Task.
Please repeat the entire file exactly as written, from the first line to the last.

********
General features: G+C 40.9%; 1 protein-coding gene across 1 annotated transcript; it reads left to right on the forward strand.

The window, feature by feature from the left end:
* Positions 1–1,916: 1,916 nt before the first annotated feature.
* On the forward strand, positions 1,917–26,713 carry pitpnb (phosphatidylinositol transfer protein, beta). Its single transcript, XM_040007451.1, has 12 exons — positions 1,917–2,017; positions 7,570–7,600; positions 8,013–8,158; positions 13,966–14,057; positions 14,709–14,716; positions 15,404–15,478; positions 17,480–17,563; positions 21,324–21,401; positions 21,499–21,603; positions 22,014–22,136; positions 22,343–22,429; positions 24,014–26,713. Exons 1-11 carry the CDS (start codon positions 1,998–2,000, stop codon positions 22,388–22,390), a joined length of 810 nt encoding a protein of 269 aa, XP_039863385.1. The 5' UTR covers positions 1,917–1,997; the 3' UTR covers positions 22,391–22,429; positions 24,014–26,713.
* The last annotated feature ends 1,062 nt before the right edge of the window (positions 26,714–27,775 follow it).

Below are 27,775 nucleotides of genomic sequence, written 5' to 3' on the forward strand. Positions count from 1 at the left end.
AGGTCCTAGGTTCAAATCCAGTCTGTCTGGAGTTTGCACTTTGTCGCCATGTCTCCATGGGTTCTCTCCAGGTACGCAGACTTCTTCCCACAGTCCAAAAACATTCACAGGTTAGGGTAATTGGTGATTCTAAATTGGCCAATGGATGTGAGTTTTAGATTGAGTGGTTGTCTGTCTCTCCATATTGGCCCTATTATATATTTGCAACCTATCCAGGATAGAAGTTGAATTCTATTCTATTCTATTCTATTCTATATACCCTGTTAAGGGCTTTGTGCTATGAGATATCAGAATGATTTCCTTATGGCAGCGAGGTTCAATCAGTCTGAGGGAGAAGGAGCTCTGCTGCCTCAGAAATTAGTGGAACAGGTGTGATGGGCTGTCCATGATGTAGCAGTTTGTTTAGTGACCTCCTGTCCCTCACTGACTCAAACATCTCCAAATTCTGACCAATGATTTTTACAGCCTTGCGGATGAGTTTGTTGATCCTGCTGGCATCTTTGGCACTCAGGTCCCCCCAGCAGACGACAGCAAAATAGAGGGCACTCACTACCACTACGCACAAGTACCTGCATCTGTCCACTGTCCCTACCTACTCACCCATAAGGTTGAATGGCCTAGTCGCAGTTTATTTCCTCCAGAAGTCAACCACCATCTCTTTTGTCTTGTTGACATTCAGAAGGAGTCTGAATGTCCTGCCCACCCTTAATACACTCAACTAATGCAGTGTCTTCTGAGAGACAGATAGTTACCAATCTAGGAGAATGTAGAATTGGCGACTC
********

General features: G+C 40.9%; 1 protein-coding gene across 1 annotated transcript; it reads left to right on the forward strand.

The window, feature by feature from the left end:
* Positions 1–1,916: 1,916 nt before the first annotated feature.
* On the forward strand, positions 1,917–26,713 carry pitpnb (phosphatidylinositol transfer protein, beta). Its single transcript, XM_040007451.1, has 12 exons — positions 1,917–2,017; positions 7,570–7,600; positions 8,013–8,158; positions 13,966–14,057; positions 14,709–14,716; positions 15,404–15,478; positions 17,480–17,563; positions 21,324–21,401; positions 21,499–21,603; positions 22,014–22,136; positions 22,343–22,429; positions 24,014–26,713. Exons 1-11 carry the CDS (start codon positions 1,998–2,000, stop codon positions 22,388–22,390), a joined length of 810 nt encoding a protein of 269 aa, XP_039863385.1. The 5' UTR covers positions 1,917–1,997; the 3' UTR covers positions 22,391–22,429; positions 24,014–26,713.
* The last annotated feature ends 1,062 nt before the right edge of the window (positions 26,714–27,775 follow it).

Below are 27,775 nucleotides of genomic sequence, written 5' to 3' on the forward strand. Positions count from 1 at the left end.
AGGTCCTAGGTTCAAATCCAGTCTGTCTGGAGTTTGCACTTTGTCGCCATGTCTCCATGGGTTCTCTCCAGGTACGCAGACTTCTTCCCACAGTCCAAAAACATTCACAGGTTAGGGTAATTGGTGATTCTAAATTGGCCAATGGATGTGAGTTTTAGATTGAGTGGTTGTCTGTCTCTCCATATTGGCCCTATTATATATTTGCAACCTATCCAGGATAGAAGTTGAATTCTATTCTATTCTATTCTATTCTATATACCCTGTTAAGGGCTTTGTGCTATGAGATATCAGAATGATTTCCTTATGGCAGCGAGGTTCAATCAGTCTGAGGGAGAAGGAGCTCTGCTGCCTCAGAAATTAGTGGAACAGGTGTGATGGGCTGTCCATGATGTAGCAGTTTGTTTAGTGACCTCCTGTCCCTCACTGACTCAAACATCTCCAAATTCTGACCAATGATTTTTACAGCCTTGCGGATGAGTTTGTTGATCCTGCTGGCATCTTTGGCACTCAGGTCCCCCCAGCAGACGACAGCAAAATAGAGGGCACTCACTACCACTACGCACAAGTACCTGCATCTGTCCACTGTCCCTACCTACTCACCCATAAGGTTGAATGGCCTAGTCGCAGTTTATTTCCTCCAGAAGTCAACCACCATCTCTTTTGTCTTGTTGACATTCAGAAGGAGTCTGAATGTCCTGCCCACCCTTAATACACTCAACTAATGCAGTGTCTTCTGAGAGACAGATAGTTACCAATCTAGGAGAATGTAGAATTGGCGACTC